Nazca and Arequipa, Peru

Our first stop after leaving Huacachina was Ica and the winery El Catador. This was an included short tour and tasting arranged with Peru Hop. My only downside was that the group was too large for my taste, but the tour was short and we got to taste 4-5 different products. Their wines are wayyyy too sweet for me!

As part of the Peru Hop ticket, we had an included stop at the Nazca lines viewing tower. This is basically a massive staircase tower on the side of the main highway where people go up for typically 2min to take photos of 3 of the well-known Nazca lines. Basically, we still are unsure what they were for and how they were made, but you definitely needed to be up high to see and understand the full shape and meaning of it (although they were made way before we could fly). Quite honestly, I’m glad this stop was included in our bus ride and I didn’t have to make special arrangements to get there. It was super short and we can’t really see much from the tower. I heard from other travelers that staying in Nazca one night and taking the flight over the lines was incredible, however there is nothing really to do in Nazca after your 20min flight is over.

We stopped in Nazca quickly to get some food as take out (about 20soles for the dinner, all pre-arranged by Peru Hop) and hit the road again. Usually, this stop includes a proper stop for dinner in Nazca with the group. However, there were some strikes happening recently and farmers were blocking the roads at random hours to protests a massive government investment in mining. Our guide decided that we should make it short and just keep going and try to be in Arequipa early. Turns out we were fine, but a group who left a few hours after us go stranded for 38hrs in total (instead of a 12h trip) as they hit the strike at 2 different locations on the highway. We’ve heard that the president had heard them and was going to post-pone his decision in order to reopen negotiations. Which was good for us and meant we had no bus issue for the rest of our trip! Yay!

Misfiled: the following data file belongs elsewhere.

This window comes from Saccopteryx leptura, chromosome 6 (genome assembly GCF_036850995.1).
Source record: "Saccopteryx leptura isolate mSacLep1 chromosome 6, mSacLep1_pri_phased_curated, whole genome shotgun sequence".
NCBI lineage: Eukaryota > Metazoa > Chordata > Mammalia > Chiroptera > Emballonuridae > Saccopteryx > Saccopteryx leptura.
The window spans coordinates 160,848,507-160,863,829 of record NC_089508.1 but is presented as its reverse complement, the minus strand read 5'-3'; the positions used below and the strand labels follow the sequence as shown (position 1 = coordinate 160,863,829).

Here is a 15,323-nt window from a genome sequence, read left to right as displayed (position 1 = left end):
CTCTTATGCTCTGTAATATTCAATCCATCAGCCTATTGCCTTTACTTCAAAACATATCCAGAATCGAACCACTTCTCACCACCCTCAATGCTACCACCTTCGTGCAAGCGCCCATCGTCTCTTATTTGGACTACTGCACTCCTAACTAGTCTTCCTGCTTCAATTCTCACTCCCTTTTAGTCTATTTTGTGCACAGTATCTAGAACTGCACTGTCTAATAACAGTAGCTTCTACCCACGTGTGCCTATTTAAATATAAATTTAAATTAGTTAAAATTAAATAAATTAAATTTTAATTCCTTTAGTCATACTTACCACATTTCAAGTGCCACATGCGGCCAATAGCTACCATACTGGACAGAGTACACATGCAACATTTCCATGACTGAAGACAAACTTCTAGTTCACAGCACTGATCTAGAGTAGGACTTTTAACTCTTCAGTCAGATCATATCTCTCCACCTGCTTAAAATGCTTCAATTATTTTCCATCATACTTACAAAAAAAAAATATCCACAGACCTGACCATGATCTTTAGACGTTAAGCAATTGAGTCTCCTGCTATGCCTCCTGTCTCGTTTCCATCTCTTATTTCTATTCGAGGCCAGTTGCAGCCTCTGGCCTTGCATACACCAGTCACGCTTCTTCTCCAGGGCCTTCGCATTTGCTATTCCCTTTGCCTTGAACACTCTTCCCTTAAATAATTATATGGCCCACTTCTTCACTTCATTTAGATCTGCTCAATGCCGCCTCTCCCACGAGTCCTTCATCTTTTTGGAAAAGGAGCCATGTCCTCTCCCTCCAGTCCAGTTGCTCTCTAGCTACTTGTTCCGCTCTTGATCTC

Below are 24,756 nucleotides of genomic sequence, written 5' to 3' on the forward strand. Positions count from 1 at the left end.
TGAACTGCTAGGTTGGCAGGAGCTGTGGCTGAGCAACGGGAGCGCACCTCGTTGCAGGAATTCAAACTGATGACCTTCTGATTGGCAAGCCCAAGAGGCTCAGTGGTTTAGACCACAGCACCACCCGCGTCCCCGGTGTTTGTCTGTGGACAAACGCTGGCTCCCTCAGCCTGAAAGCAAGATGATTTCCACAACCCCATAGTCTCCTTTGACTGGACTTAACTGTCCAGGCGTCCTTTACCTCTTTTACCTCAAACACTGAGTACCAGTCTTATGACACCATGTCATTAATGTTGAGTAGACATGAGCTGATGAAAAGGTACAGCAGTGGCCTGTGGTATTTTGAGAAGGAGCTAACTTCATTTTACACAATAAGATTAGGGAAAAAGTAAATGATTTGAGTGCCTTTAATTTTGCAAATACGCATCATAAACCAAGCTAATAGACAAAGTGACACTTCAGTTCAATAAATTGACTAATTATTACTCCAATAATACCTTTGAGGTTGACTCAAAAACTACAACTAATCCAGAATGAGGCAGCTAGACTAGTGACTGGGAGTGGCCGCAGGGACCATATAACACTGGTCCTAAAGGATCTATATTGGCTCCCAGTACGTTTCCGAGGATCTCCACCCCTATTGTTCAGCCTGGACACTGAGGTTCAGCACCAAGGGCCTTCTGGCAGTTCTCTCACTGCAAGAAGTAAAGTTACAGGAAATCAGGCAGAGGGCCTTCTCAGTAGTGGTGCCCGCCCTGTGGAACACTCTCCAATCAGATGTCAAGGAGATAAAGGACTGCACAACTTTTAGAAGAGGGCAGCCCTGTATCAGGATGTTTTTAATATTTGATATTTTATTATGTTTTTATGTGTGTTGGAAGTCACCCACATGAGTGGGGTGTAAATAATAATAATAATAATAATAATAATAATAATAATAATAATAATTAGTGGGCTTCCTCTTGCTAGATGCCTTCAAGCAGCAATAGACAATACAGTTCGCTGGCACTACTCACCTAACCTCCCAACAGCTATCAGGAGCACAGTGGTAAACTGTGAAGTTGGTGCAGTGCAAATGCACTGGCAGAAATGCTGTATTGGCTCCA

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Paracas and Huacachina, Peru

Our bus came to pick us up directly at our hostel that morning. We jumped in the bus and drove a few hours until Paracas, where we stopped for lunch and for the first tour of the trip. For 50 soles, we did the 2h boat tour and ride to the Ballestas Islands.

These islands are Peru’s own version of the Galapagos and you will ride around the islands and see tons of wildlife. Be ready for the smell and lots of bird poop falling down on you – I would strongly recommend bringing a small poncho or at least a hat that you can easily wash afterwards. I ended up putting my soft rain shell on as we got to the islands and I’m glad I did, because it would have stained my other layers otherwise.

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Miraflores and Barranco, Lima, Peru

I have been planning to come back to South America from the second I left back in 2016. Life happened, and turned out this summer was finally my time. After chatting with a few friends, I decided to go for Peru for a total off 23 days. The trip is different this time, because I am travelling both with my mom and a friend, who are both first-timers at backpacking and South America. I built the trip around my friend schedule, who was with us only for the first 10 days. This meant that we had to include Machu Picchu and make our way from Lima to Cusco within that time frame. Read More

Elk River, Landslide and Foster Lakes, Strathcona Park, BC

Distance from Victoria : 4-4h30 drive
Elevation gain : about 700m to Foster Lake
24km round-trip to Foster Lake, about 12hrs total